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PM Abe’s Pearl Harbor visit draws mixed reactions on social media

  • December 28, 2016
  • , yahoo realtime, social bearing
  • JMH Summary

Prime Minister Abe’s visit to Pearl Harbor and his speech at Kilo Pier have met with mixed reactions from the Japanese public on social media. According to Yahoo Real Time Search, 23% of the comments posted on Twitter and Facebook from 6 a.m. today about Abe’s visit or the speech were negative, while only 2% were positive. Some of the negative comments were apparently made in the context of the U.S. base issue in Okinawa, criticizing Abe for stressing the importance of “the power of reconciliation” during his speech while taking a hardline stance on the base issue in Okinawa. One person tweeted: “Say that to Okinawa, to the people of Okinawa!” Others criticized Abe’s pro-constitutional revision approach. Keio University Professor Masaru Kaneko, an outspoken critic of Abe, tweeted: “PM Abe’s creepy speech at Pearl Harbor is now being aired on TV. He said he ‘appreciates U.S. tolerance’ and wants to demonstrate the ‘reconciliation’ between Japan and the U.S.’ Does that mean PM Abe, who is obsessed with revising the Constitution, will stop criticizing ‘the imposed Constitution’? Is he going to do the same for China and South Korea, which Japan invaded and colonized? What this man is saying is totally incoherent.” Kaneko’s tweet has been retweeted 955 times so far.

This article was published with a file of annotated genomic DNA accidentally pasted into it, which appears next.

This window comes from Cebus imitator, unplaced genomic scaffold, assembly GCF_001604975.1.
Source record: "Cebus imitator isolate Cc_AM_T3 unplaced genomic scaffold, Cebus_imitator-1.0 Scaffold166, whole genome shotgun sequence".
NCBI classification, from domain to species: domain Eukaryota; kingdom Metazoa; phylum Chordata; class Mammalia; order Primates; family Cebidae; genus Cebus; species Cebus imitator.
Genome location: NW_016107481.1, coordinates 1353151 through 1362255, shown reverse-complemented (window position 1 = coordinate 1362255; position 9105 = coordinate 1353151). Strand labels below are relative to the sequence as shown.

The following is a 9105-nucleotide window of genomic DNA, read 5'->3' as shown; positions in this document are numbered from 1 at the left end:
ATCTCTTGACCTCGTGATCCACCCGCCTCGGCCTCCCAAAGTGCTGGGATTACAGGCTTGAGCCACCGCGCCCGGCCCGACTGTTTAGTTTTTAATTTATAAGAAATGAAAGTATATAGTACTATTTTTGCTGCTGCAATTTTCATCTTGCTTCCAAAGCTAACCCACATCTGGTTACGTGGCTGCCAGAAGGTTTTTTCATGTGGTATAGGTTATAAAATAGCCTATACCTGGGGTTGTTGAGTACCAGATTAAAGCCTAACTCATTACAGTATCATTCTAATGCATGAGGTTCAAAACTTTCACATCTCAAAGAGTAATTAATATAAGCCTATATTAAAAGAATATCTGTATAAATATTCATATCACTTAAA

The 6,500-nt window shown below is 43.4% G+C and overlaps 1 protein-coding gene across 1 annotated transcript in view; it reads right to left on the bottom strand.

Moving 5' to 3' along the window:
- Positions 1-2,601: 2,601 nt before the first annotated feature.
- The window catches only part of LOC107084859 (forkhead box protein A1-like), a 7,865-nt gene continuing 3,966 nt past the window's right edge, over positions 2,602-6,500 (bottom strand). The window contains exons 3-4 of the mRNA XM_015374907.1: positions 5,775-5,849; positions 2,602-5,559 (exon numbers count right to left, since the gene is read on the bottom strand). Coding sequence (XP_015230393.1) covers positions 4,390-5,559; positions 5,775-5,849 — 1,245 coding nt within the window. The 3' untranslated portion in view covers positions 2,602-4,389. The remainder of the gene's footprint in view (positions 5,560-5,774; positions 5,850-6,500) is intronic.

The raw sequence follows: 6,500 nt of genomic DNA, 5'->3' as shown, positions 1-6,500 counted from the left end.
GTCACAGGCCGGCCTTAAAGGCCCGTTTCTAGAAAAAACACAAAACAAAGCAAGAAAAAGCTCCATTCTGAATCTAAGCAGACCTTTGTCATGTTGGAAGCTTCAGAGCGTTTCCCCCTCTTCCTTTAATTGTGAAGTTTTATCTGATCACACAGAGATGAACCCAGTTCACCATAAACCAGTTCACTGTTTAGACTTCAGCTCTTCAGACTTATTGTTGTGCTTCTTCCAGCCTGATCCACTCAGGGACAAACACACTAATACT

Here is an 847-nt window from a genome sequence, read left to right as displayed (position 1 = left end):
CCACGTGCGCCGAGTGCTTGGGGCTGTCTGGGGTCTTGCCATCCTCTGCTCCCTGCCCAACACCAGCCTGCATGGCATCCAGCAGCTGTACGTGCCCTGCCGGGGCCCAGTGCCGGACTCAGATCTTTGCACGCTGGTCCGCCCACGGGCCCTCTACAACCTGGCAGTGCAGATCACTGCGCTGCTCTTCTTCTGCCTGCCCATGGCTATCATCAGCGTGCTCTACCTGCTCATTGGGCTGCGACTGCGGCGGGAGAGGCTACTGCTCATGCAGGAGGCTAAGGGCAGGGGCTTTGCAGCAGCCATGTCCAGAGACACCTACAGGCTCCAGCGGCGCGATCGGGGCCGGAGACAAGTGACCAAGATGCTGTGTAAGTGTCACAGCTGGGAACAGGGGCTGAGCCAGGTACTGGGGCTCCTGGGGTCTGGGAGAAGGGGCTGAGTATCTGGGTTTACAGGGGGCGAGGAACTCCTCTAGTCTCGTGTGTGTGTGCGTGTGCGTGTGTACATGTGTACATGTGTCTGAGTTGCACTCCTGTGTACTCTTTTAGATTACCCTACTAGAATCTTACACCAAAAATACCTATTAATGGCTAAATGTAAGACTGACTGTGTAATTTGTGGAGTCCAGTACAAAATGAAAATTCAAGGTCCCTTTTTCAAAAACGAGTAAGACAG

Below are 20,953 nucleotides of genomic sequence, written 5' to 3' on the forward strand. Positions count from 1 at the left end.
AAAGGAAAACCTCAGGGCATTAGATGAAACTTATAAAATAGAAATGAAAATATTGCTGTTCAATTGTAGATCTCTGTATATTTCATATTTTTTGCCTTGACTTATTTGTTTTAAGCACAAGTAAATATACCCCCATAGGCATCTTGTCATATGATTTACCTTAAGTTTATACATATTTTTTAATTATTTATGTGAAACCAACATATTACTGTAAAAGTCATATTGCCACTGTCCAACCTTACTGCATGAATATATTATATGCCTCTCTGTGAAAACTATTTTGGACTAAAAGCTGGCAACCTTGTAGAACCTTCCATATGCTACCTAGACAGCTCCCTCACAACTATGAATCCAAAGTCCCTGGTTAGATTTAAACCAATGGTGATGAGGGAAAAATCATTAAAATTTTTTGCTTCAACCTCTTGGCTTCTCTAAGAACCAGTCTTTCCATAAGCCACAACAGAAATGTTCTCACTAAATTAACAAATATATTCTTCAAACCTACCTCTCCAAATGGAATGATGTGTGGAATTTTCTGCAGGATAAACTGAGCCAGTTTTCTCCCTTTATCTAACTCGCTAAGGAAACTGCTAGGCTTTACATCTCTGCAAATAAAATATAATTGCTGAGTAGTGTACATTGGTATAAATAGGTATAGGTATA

Meanwhile, many people hailed Abe’s decision to visit Pearl Harbor, with one saying: “Hiroshima has become a symbol of peace. From today, Pearl Harbor will become a symbol of reconciliation. It is important for the world to shift to a future-oriented mindset because the war ended a long time ago. The people’s mindset had not changed for the last 70 years, but history was changed today. Prime Minister Abe is amazing. This is good news for the end of the year.” In response to a Jiji article about the visit that was carried by Yahoo! Japan News, one person posted the comment: “It’s not about who’s responsible or who should apologize. Why can’t we look at this in a straightforward manner? Consoling the spirits of the deceased is wonderful. Why can’t we leave it at that?” The comment has received 9,145 “likes.”

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